Delicious Living Blog

New York Times misses the mark on nutricosmetics

The New York Times implies the natural products industry is beauty-from-within's past. Turns out, natural companies are manufacturing and marketing nutricosmetics right. If media continues focusing on the aspects of nutricosmetics that stunted its growth early on, it fails to point out smart growth opportunities.

Yesterday, a coworker forwarded me this New York Times article on nutricosmetics, which looks at trends in mass-market beauty-from-within products. Oh yeah, and there's a perfunctory (borderline condescending) nod to “the dusty aisles of health food stores,” where top nutricosmetics ingredients such as acai, collagen, green tea, lutein, and resveratrol got their start.   

These ingredients could only “whet the appetite only of Anthony Bordain, like porcine placenta,” according to the piece. However, now they’ve made their way into department stores, drugstores, even the corner deli.

I can appreciate the article’s recognition of nutricosmetics’ biggest research-backed players, pithy zingers included. I even can acknowledge that among the many nutricosmetics misses mentioned (and, arguably, if they still exist, they're still worth a mention) in the article—delivery systems like chocolate, beauty beverages, and simply creepy cologne supplements, lead to consumer skepticism—at least one of the included mainstream manufacturers is making intelligent business decisions. Beauty Booster, from cosmetic manufacturer io, is a high-ORAC, plant-based formula that’s sugar- and calorie-free, which were concerns about early nutricosmetics. It also capitalizes on what I think shows the greatest potential for nutricosmetics efficacy: pairing topicals with ingestibles.

Fine.

What I can't appreciate is why this piece seems to classify health-food stores as nutricosmetics’ past, when I strongly believe they hold the key to this category’s success. Earlier this year, we looked at why "dark green" consumers should be a target demographic: they’re more likely to seek out targeted supplements (think skin, hair, or nails) and educate themselves about a product before purchasing. Not only have they heard of the so-called “porcine placentas” of the nutricosmetics world, they’ve likely researched and tried them. They don’t rely just on the instant gratification from topical products, and they will allow time before expecting results. Plus, many customers are now purchasing natural personal care (it's the fastest growing segment of the personal care industry) as well as natural/organic food, so purchasing nutricosmetics from natural retailers seems to be, well, a natural progression.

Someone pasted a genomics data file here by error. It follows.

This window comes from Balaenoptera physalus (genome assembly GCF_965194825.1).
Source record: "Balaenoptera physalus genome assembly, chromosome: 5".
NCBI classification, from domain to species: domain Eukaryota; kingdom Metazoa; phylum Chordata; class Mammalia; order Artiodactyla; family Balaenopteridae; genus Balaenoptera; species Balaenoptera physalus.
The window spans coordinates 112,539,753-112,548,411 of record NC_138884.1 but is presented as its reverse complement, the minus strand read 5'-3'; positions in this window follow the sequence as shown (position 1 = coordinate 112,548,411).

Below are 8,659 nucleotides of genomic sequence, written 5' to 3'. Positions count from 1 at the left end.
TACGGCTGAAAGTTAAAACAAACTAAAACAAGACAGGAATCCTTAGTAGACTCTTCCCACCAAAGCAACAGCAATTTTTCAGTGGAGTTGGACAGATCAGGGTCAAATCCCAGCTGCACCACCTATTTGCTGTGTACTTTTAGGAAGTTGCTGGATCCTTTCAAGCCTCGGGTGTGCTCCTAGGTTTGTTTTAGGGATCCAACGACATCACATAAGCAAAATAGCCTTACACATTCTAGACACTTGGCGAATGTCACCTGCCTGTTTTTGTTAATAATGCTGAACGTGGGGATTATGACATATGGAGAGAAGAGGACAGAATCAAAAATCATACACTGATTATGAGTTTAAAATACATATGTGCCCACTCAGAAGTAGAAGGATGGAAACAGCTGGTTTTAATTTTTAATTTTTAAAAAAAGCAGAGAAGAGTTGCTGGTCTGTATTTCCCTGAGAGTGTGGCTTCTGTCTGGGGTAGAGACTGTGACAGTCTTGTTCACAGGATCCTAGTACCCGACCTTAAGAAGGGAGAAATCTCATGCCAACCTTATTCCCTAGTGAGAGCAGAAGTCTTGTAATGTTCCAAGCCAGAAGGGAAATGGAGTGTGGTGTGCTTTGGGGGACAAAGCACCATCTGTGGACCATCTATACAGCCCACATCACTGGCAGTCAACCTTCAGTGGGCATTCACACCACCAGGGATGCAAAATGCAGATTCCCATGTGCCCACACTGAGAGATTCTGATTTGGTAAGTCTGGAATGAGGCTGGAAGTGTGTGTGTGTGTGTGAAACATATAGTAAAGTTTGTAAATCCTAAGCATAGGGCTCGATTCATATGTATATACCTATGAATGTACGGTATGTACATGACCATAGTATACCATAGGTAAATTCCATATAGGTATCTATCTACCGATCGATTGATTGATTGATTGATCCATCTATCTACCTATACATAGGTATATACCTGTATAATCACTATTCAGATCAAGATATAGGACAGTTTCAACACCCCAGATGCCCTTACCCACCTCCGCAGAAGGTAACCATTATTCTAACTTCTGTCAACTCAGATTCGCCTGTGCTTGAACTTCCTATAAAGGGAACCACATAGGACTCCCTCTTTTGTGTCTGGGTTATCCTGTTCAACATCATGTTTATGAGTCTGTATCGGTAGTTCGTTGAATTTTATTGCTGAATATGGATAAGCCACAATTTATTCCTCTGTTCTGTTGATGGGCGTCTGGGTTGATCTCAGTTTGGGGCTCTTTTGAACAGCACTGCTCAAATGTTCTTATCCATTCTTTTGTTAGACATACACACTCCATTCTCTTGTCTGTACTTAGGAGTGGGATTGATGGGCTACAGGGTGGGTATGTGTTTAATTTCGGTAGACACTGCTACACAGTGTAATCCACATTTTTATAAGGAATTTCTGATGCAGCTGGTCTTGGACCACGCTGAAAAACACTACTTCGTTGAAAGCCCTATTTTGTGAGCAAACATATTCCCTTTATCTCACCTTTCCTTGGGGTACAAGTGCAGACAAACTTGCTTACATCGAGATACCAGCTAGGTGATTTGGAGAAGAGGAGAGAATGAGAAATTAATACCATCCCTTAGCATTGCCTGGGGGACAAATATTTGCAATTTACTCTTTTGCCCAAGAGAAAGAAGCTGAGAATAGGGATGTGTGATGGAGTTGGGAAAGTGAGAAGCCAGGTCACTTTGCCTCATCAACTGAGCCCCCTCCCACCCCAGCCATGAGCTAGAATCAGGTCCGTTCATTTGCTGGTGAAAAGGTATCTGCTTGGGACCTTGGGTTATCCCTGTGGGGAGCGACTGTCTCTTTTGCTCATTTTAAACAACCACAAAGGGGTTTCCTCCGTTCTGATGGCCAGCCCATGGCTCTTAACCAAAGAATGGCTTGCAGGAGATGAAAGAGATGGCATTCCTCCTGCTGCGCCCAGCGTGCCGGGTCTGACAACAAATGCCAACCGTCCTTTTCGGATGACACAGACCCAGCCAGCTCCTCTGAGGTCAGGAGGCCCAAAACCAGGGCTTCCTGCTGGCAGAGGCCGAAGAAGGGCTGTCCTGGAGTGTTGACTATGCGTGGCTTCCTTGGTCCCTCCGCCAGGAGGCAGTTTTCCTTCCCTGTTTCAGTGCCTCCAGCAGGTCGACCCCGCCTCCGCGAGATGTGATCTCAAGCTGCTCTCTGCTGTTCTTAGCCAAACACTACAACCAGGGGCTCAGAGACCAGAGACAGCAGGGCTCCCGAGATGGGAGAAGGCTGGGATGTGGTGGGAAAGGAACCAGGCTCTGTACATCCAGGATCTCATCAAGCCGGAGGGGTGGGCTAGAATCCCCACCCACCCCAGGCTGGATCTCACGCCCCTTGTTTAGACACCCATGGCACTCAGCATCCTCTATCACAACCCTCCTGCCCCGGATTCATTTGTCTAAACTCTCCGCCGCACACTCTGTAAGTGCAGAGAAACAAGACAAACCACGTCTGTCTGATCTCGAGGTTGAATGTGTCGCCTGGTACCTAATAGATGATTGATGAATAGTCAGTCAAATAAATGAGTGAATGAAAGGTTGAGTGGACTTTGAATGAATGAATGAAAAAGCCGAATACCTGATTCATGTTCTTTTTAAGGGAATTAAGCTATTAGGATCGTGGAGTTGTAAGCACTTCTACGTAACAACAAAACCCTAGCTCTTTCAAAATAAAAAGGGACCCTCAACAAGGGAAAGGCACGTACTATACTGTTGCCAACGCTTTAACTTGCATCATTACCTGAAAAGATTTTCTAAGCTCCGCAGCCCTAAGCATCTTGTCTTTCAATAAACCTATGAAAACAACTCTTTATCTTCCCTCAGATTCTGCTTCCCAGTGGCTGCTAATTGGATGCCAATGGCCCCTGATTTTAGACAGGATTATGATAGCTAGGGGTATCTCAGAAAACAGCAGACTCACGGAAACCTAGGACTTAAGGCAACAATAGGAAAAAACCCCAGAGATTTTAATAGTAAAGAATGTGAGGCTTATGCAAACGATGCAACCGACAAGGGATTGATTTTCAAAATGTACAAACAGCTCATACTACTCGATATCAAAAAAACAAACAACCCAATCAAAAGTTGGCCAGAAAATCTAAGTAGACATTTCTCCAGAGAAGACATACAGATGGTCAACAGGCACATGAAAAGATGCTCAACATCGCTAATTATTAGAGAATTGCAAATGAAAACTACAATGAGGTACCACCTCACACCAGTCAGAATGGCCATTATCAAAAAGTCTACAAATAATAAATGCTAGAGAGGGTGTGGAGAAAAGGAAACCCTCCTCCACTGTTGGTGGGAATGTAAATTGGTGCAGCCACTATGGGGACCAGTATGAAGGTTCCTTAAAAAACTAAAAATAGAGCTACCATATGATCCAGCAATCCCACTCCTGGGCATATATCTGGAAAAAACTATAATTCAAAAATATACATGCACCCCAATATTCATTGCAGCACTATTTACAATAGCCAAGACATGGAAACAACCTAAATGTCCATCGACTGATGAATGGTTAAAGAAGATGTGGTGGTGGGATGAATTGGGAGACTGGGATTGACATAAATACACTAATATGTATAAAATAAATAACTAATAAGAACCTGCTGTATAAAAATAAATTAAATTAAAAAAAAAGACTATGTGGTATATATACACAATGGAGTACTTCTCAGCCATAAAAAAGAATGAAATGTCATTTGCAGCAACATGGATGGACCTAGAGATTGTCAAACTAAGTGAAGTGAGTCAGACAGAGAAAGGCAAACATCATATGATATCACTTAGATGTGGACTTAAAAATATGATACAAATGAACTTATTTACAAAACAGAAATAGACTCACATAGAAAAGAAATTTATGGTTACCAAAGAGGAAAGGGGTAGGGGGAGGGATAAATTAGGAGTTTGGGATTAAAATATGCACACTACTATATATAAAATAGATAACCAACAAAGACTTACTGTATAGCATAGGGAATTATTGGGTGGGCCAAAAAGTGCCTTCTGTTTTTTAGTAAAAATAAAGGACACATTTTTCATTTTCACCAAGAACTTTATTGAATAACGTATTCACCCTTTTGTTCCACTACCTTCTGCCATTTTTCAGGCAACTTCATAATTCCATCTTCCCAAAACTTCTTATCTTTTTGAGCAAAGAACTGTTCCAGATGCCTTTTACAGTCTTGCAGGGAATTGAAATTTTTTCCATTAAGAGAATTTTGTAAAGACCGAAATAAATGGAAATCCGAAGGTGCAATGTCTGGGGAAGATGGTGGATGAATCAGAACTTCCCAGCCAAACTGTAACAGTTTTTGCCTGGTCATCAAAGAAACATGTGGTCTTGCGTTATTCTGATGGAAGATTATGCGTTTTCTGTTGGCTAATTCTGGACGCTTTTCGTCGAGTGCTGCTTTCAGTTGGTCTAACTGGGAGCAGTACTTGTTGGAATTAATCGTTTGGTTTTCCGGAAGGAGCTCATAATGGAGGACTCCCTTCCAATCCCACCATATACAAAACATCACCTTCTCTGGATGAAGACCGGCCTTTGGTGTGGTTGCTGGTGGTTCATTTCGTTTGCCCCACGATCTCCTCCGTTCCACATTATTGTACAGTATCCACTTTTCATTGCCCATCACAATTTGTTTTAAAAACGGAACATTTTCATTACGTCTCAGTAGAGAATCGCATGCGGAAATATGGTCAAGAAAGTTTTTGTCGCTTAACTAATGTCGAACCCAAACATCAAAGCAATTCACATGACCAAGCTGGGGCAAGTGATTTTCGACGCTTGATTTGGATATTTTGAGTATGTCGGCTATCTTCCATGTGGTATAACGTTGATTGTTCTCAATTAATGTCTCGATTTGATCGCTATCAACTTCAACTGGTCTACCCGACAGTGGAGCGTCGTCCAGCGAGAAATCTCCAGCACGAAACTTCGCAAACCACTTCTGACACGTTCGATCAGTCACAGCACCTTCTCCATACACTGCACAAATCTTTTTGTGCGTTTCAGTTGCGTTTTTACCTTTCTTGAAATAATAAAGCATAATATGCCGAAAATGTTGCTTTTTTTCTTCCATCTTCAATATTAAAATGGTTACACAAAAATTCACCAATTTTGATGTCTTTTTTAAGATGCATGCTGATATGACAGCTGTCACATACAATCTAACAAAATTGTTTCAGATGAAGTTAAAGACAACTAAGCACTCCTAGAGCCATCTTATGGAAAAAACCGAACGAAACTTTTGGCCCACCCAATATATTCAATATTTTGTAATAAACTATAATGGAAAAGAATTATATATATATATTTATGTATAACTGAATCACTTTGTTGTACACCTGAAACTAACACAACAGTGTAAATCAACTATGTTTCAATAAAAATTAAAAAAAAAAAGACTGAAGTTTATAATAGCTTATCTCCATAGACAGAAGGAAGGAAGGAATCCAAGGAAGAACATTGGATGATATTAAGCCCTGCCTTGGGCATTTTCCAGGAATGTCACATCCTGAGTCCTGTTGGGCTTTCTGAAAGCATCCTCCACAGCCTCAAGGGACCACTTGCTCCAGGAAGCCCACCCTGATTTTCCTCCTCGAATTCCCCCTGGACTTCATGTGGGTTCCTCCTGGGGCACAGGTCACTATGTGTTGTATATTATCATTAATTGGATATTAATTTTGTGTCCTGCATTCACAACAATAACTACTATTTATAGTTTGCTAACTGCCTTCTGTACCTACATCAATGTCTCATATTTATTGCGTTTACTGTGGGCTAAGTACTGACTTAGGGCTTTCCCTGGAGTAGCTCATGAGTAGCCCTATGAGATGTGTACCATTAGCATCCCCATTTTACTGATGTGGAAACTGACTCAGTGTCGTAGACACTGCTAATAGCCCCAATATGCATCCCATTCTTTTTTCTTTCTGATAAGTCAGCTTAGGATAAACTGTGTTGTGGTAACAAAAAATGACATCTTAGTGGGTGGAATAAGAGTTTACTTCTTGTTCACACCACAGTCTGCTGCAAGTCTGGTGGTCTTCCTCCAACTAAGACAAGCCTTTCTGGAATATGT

Natural manufacturers succeeding in nutricosmetics

The end of the New York Times article addresses an issue that will continue to plague the category, whether in mass or natural, a common argument not just against nutricosmetics but supplements as a whole—that many experts still say the best beauty-from-within comes from whole foods and water. 

But as more science emerges and products use research-backed ingredients in efficacious doses, I think nutricosmetics are building a stronger case. If you’re not getting enough of a certain beauty-boosting nutrient, why wouldn't supplementing help promote healthier skin, hair or nails? Consumers seem to be in agreement: 2010 nutricosmetics sales are estimated at $900 million, 6 percent over 2009, according to Nutrition Business Journal. 

But the smartest manufacturers are earning our trust by keeping it simple, often marketing products as being as close to real, whole foods as possible and simply focusing on therapeutic doses of ingredients, rather than “creative” or flashy deliveries.  

The point is, many natural products companies are manufacturing and marketing nutricosmetics right—unfortunately not one of them was mentioned in this piece. That's why articles like this don’t make a convincing case for nutricosmetics, and fail to focus on the areas where opportunity exists. I thought the category was evolving (and not away from the natural products store) ... 

To be sure I wasn’t the only one who saw its downfalls,  I ran it by said coworker who sent me the initial email (which stated: “This stuff sounds crazy! I would never eat some of this ****.”)   

I sent her a link to one of my go-to beauty supplements: a whole-food based supplement for skin, hair and nails from MegaFood. Her response sums it up:

"I’d feel A LOT better about poppin’ that supplement."

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